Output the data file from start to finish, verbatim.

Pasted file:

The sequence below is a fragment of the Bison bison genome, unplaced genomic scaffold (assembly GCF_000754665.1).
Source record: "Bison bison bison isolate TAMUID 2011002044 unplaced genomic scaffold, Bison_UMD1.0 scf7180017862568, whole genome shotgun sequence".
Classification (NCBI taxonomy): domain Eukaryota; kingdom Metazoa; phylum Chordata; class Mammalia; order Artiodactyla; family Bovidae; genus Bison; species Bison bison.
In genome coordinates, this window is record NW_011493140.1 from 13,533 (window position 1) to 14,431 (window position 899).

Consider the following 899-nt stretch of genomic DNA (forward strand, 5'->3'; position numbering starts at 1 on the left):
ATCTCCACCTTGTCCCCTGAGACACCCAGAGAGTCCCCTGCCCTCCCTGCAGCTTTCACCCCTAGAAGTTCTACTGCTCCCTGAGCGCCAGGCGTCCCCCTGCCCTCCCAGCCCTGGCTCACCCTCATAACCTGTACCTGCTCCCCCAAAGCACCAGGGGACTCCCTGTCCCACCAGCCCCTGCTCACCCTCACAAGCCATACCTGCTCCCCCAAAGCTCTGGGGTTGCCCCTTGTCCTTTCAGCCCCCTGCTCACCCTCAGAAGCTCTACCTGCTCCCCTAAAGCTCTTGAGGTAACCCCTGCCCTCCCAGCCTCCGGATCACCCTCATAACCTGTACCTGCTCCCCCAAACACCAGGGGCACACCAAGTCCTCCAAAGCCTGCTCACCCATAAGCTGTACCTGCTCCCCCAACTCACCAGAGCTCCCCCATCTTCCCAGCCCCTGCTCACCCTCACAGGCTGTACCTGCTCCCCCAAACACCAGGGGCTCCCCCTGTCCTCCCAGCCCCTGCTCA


The sequence below is a fragment of the Bison bison genome, unplaced genomic scaffold (assembly GCF_000754665.1).
Source record: "Bison bison bison isolate TAMUID 2011002044 unplaced genomic scaffold, Bison_UMD1.0 scf7180017862568, whole genome shotgun sequence".
Classification (NCBI taxonomy): domain Eukaryota; kingdom Metazoa; phylum Chordata; class Mammalia; order Artiodactyla; family Bovidae; genus Bison; species Bison bison.
In genome coordinates, this window is record NW_011493140.1 from 13,533 (window position 1) to 14,431 (window position 899).

Consider the following 899-nt stretch of genomic DNA (forward strand, 5'->3'; position numbering starts at 1 on the left):
ATCTCCACCTTGTCCCCTGAGACACCCAGAGAGTCCCCTGCCCTCCCTGCAGCTTTCACCCCTAGAAGTTCTACTGCTCCCTGAGCGCCAGGCGTCCCCCTGCCCTCCCAGCCCTGGCTCACCCTCATAACCTGTACCTGCTCCCCCAAAGCACCAGGGGACTCCCTGTCCCACCAGCCCCTGCTCACCCTCACAAGCCATACCTGCTCCCCCAAAGCTCTGGGGTTGCCCCTTGTCCTTTCAGCCCCCTGCTCACCCTCAGAAGCTCTACCTGCTCCCCTAAAGCTCTTGAGGTAACCCCTGCCCTCCCAGCCTCCGGATCACCCTCATAACCTGTACCTGCTCCCCCAAACACCAGGGGCACACCAAGTCCTCCAAAGCCTGCTCACCCATAAGCTGTACCTGCTCCCCCAACTCACCAGAGCTCCCCCATCTTCCCAGCCCCTGCTCACCCTCACAGGCTGTACCTGCTCCCCCAAACACCAGGGGCTCCCCCTGTCCTCCCAGCCCCTGCTCA